It's hard to overemphasize the importance of the court's language in this case. First, it focuses on core principles of parental rights - principles long acknowledged but often ignored. For many years now, I've written of my astonishment at the U.S. Supreme Court's calling parental rights "far more precious than property rights" and then approving the most bald-faced deprivations of due process in cases construing the rights of fathers. Significantly, those are often in cases involving putative father registries.
Here's some of the court's dicta:
[T]he right of a natural parent to the care and custody of his children is one of the most precious and fundamental in law...
Few consequences of judicial action are so grave as the severance of natural family ties...
[W]e have held that any exception to the requirement of parental consent (to adoption) must be strictly construed so as to protect the right of natural parents to raise and nurture their children.
Finally! Here's a court that sees the obvious - that the rights of biological fathers have legal importance, and that courts and legislatures must respect them for the welfare of all concerned. Not only that, as important as parental rights are, in termination proceedings, states' rights are virtually nil until a parent has been proven to be unfit.
the parent's interest is fundamental but the State has no legitimate interest in termination unless the parent is unfit, and finding that the State's interest in finding the best home for the child does not arise until the parent has been found unfit.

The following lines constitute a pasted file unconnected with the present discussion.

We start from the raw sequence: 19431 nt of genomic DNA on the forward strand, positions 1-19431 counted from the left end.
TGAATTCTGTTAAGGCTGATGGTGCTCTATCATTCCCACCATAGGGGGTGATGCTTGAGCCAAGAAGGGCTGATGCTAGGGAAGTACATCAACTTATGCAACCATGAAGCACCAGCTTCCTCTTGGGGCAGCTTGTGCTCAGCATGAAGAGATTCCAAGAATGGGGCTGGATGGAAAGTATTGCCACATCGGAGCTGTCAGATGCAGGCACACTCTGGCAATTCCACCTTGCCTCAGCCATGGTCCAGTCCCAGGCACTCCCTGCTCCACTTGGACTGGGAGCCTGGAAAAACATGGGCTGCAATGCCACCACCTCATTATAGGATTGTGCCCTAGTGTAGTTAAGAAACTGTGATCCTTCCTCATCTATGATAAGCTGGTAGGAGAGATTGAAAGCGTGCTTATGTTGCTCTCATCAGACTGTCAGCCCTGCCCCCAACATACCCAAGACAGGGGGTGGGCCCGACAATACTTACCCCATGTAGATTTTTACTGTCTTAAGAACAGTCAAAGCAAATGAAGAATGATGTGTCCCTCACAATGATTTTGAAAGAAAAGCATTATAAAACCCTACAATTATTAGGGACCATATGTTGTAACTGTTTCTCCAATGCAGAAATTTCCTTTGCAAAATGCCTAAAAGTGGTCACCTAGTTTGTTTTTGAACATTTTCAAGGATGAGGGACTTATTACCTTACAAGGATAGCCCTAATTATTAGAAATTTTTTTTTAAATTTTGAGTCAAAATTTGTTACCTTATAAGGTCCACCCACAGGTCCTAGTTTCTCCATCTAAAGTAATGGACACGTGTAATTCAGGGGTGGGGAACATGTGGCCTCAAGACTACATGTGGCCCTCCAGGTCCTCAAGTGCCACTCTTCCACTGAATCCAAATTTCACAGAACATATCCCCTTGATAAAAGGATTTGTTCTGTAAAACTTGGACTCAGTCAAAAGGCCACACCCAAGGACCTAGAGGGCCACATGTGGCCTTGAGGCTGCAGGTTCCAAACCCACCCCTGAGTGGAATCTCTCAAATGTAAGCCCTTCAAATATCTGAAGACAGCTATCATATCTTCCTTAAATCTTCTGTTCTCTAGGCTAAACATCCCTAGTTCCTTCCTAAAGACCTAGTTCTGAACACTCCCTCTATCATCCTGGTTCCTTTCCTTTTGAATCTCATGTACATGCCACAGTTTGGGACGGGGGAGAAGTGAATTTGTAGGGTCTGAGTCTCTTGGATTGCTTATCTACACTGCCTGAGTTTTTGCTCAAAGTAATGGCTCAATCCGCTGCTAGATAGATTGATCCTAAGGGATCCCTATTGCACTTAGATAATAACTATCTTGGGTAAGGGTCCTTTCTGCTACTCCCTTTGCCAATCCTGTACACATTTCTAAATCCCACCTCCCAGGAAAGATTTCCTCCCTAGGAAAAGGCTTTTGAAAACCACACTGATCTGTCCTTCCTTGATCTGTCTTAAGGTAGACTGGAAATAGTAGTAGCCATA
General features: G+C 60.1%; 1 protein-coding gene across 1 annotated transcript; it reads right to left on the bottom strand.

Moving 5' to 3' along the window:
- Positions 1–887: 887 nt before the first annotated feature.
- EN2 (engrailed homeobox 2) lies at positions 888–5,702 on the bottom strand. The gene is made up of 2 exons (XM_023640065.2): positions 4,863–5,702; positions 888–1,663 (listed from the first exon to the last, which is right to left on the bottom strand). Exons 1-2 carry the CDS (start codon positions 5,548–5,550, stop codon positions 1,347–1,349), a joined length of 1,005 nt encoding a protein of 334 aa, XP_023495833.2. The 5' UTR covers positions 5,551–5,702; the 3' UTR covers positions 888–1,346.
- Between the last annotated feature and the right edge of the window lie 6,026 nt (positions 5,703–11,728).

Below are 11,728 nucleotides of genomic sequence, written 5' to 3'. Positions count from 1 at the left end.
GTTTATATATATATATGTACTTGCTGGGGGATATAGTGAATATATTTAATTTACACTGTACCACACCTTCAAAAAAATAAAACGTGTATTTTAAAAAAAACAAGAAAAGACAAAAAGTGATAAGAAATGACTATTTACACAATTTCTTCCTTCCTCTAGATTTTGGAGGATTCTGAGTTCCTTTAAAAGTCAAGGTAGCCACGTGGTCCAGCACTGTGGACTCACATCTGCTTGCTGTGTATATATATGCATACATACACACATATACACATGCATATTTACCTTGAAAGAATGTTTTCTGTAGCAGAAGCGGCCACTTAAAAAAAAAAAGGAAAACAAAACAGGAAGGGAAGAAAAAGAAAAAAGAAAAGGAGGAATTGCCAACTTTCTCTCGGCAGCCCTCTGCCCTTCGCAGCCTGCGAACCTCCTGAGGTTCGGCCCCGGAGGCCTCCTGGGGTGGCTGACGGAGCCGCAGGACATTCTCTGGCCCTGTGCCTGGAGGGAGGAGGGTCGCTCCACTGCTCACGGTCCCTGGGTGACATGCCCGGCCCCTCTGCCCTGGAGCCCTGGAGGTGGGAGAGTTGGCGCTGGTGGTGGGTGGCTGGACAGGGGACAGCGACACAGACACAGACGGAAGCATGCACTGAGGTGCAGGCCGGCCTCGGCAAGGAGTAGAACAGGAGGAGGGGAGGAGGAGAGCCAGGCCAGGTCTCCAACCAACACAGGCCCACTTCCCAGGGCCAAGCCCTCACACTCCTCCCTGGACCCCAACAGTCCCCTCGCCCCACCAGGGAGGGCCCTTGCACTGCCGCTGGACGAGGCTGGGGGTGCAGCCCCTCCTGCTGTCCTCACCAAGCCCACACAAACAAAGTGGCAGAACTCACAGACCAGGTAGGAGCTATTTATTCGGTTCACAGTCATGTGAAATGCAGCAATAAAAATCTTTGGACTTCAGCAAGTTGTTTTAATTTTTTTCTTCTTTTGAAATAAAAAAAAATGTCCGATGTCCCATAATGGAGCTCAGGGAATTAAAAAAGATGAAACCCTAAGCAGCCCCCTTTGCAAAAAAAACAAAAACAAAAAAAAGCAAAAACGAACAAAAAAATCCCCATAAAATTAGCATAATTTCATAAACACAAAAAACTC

Second, I believe that the Ohio Supreme Court is signalling a change of direction in adoption matters. That's because in two instances it cites, not the majority in U.S. Supreme Court cases, but dissents. That suggests to me that Ohio court is ready to break with the past. I believe that it is ready to turn away from the notion, clung to for so long by so many jurisdictions, that any adoption is a good adoption even though it's unnecessary. When a fit father wants to be a parent to his child, there is no legitimate state interest in denying him his parental rights.
This case can be viewed as extremely limited and many will argue for that reading of it. But courts often prefer to obscure the full impact of important cases. Judges fear being tagged "judicial activist." Given the language of the case, I would not be surprised to find it holding unconstitutional Ohio's Putative Father Registry law at some time in the not too distant future. Either that or so limiting its scope as to render it all but impotent.
And let's not forget that, just last month, right next door in Kentucky the state Supreme Court ruled that biological parents rights were "inherent and equitable." Here's
my piece on that case. It too suggested a significant expansion of parental rights based solely on biology.
It's important to understand what this case does not do. Somehow, Otten learned about his child and was able to assert his rights. Thus the case deals only with a father who was able to make a timely claim. This case does little or nothing to protect a father from whom a mother successfully keeps his child. What if Otten had found out he was the father, not a year later, but five years later? Could he have asserted his rights then? The case doesn't say because that's not what happened.
Some day, that case will come before the court and it will have an opportunity to decide whether a father's rights can be prejudiced by the fraud of the mother. That happens frequently in adoption cases as I've reported on before. But this is a court that says it respects the rights of biological parents. We'll see how far that goes.
But remember that Kentucky case. That's exactly the issue it ruled on and it held that a father who'd been kept in the dark about his paternity until the child was three years old, could not be denied his parental rights.
As Bob Dylan once said, "the times they are a-changin.'"